…and the beat goes on…
It’s still a work in progress.
One of my CFO colleagues from Oracle days was railing the other day about the Federal Reserve, vilifying them for causing most of the current economic crisis. Before we start pulling down any of our current institutions in a major paradigm shift, it’s important to understand why they’re there in the first place. This speech by Alan Greenspan given before The American Enterprise Institute for Public Policy Research on Dec 5th, 1996 is still one of the best historic and current day perspectives I’ve seen on the subject; it gives a good historical context for central banking issues. Please have a read and comment with your thoughts.
The news articles that I draw your attention to on a daily basis are intended to show the breadth and depth of our problems (how badly broken the system is) and are bookmarks that we’ll come back to later when we get into the serious paradigm re-engineering discussions on things our new paradigm must structurally address. Just read for now…we’ll connect the dots later. This article illustrates one of the many strategies being pursued by big oil companies to keep fuel prices high to rake in record profits, at the expense of every other segment of our economy. Energy, which the nation depends upon across all sectors, should not be subjected to the wild gyrations of Wall Street speculation. It’s one of several industries that we need to pull off the table and manage for social profit (an idea we’ll explore further) instead of corporate profit.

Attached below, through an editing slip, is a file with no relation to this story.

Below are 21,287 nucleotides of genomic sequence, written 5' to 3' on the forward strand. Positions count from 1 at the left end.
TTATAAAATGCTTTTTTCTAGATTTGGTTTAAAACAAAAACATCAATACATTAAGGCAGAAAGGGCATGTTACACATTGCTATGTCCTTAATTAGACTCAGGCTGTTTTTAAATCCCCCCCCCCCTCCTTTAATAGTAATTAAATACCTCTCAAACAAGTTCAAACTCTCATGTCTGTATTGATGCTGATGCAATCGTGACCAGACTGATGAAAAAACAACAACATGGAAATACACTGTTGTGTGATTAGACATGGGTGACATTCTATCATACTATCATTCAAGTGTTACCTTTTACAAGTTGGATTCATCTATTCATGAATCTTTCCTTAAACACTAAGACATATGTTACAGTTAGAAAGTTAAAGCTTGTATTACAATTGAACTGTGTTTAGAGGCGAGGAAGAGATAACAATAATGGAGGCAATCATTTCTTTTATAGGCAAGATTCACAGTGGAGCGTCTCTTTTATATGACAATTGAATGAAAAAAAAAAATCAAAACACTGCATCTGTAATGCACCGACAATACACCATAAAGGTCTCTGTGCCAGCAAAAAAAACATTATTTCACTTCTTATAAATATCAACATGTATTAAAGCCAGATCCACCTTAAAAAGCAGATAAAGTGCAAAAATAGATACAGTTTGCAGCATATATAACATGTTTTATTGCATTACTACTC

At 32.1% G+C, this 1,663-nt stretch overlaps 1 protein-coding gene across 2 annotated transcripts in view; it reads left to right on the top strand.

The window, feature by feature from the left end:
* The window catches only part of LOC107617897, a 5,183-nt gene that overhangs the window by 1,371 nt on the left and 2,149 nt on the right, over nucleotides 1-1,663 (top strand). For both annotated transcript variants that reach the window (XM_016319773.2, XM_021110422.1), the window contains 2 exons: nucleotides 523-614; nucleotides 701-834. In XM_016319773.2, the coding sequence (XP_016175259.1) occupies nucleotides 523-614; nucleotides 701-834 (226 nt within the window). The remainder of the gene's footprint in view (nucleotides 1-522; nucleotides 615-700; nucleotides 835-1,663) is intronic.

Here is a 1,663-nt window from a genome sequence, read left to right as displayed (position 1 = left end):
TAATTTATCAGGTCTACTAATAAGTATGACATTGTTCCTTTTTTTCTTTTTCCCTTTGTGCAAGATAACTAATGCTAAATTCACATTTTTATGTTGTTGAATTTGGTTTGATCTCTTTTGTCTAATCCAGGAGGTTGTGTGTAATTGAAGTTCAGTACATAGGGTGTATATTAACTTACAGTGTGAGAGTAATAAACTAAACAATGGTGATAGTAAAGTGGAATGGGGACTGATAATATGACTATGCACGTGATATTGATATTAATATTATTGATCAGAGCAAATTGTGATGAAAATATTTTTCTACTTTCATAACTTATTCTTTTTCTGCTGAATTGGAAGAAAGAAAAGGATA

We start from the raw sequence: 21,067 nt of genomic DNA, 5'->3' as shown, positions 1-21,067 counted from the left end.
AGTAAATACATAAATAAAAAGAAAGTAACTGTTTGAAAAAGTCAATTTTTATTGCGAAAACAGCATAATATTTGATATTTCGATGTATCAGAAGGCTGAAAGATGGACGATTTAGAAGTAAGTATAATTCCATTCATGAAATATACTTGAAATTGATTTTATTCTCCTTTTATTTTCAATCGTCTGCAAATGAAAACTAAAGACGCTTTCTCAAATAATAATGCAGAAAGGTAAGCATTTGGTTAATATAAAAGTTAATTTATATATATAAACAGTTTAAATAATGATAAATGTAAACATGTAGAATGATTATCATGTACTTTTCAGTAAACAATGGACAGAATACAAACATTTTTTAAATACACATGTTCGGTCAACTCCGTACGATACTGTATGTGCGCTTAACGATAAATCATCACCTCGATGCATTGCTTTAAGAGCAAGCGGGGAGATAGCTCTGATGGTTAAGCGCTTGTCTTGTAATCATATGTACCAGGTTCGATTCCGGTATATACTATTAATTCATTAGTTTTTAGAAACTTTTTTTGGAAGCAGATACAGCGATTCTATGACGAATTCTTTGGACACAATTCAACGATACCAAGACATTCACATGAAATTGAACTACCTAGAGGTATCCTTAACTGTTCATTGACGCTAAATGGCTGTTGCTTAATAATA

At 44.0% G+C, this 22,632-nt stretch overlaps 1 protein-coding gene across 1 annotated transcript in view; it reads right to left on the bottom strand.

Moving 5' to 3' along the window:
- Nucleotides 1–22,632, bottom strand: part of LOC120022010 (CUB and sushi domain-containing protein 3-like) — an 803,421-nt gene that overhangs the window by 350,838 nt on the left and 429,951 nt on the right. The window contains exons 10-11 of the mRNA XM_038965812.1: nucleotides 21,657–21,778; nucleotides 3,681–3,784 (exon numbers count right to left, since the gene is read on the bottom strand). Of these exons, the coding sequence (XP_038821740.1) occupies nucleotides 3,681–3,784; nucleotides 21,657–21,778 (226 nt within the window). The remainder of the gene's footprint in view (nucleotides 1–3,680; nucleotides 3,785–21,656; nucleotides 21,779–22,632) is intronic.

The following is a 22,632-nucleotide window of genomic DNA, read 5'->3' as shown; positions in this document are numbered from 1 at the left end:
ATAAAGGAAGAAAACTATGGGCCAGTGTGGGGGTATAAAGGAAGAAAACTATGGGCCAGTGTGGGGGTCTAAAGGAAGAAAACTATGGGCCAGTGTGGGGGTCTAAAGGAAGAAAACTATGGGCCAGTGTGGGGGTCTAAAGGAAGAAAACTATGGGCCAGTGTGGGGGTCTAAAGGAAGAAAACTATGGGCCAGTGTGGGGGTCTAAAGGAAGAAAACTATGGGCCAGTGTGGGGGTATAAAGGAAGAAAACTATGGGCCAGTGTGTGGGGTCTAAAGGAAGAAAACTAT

http://www.nytimes.com/2011/11/29/business/global/daily-stock-market-activity.html?sq=shares soar on talk of a europe deal&st=cse&adxnnl=1&scp=1&adxnnlx=1322860717-60QZtvCNfqHAFYmP1CKDJw